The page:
Between working as a marketing director and business manager, Andrew put a lot of energy into Surfing New Zealand, where he was on the board and helped launch its High Performance Programme.
When he was diagnosed with bowel cancer in May 2019, his infectious positivity didn’t waver. “We were surfing when Dad got really bad pains and we had to go and drop him at A&E,” Saffi shares. “He stayed a couple of nights in hospital and when he came home Finn and I were so excited to have him back.”
But their excitement faded when Andrew asked them to sit with him at the table. “I thought that was weird and Finn joked he hoped it wasn’t cancer. Then Dad said, ‘Well, actually, guys, it is cancer and we’re going to win this battle.’”
Saffi explains the lengths her dad went to in order to beat the disease. “He changed his diet and ate only raw fruits and vegetables, which was tough. But he did really well in keeping to it for so long because he knew it could help him, which it did because it shrunk the cancer a lot,” she says. “He even went back to work and was surfing again while he was still doing chemo. He was gnarly.”
Andrew took advice from family friend and Raw & Free cookbook author Sophie Steevens, the wife of Gisborne-based World Tour surfer Ricardo Christie. He hoped that, like Sophie – who reversed her autoimmune disorder Graves’ Disease through a raw diet – he could recover.
“Dad lost a lot of weight and in the last six months of his life he switched to just eating light meat like chicken and fish, because he got down to 65kg,” Saffi tells. “I weigh 65kg and he’s 6’4”, so he was pretty much just a frame.”
The optimistic family man also took up meditation. “He never once complained and there was a sense of hope Dad was going to survive. As a kid, seeing your parents so strong and positive, with something so negative happening, was really eye-opening and outstanding.”
Sadly, during surgery to remove his tumours, surgeons found the cancer had spread to his liver. Saffi recalls, “I realised I didn’t have a lot of time with this guy anymore, so I made the most of it.”
She spent the Covid-19 lockdown at her dad’s side, rather than in South Africa for a series of surfing competitions as planned. “I was thankful I could cruise at home with him and he could watch me surf still,” Saffi admits. “He was positive right until the end and that pretty much sums up his life. Finn and I were very lucky to have such a good role model.”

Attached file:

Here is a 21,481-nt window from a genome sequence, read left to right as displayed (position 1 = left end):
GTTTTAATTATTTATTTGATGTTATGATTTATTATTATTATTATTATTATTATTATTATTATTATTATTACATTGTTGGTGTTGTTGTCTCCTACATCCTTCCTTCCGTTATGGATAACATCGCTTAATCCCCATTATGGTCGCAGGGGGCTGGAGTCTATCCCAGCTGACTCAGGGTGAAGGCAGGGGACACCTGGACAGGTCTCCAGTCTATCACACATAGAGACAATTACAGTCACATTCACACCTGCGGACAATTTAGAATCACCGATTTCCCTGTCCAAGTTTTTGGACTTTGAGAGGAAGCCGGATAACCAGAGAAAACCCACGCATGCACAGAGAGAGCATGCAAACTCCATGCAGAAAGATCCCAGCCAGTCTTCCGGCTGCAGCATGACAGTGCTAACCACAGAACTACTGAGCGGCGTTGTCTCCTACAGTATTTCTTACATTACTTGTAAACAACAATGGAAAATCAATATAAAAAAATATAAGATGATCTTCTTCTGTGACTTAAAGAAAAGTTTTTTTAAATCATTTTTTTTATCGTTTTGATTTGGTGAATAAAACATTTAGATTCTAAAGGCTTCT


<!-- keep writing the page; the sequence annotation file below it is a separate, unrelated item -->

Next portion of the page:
Andrew passed away on September 22. Three days later, thousands of people gathered for his funeral, followed by an honorary paddle-out at the beach across from the Vette home. “In the surfing culture, when someone passes away who is a part of the surfing community, you do a paddle-out. Family sits in the middle of a massive people circle and they all hold hands,” Saffi explains. “My coach, who is Māori, did a karakia in the water and after that we threw flowers up in the air and splashed water up. It was crazy to see so many people there. I was like, ‘Wow, my dad was really cool.’”
Afterwards, Saffi didn’t surf much. “I just wasn’t motivated. In those first four months, I surfed about 10 times,” she tells. “I entered a comp, but it was too early for me and I had an absolute shocker because my head wasn’t in the game. It was so uncomfortable to be there for the first time without Dad.”
Gradually, she started training at the gym again. “I thought about nationals and figured I had nothing else to do, so I put my head in the game. But I didn’t put any pressure on myself,” she says. “When I ended up winning, everyone was beaming and people were crying and I thought, ‘Oh my God, this must be something huge.’ Dad was definitely there on the day, sending me the best waves.”
Dad was definitely there on the day, sending me the best waves
Saffi doesn’t plan on travelling to the Olympic qualifiers in El Salvador this May. Instead, she wants to stay with family, exploring New Zealand and competing nationally.
“After a tough year, winning was a huge turning point for me and my family,” she smiles. “It kind of made us realise it’s not always going to be really tragic and sad with Dad not being here. We’re going to be happy.”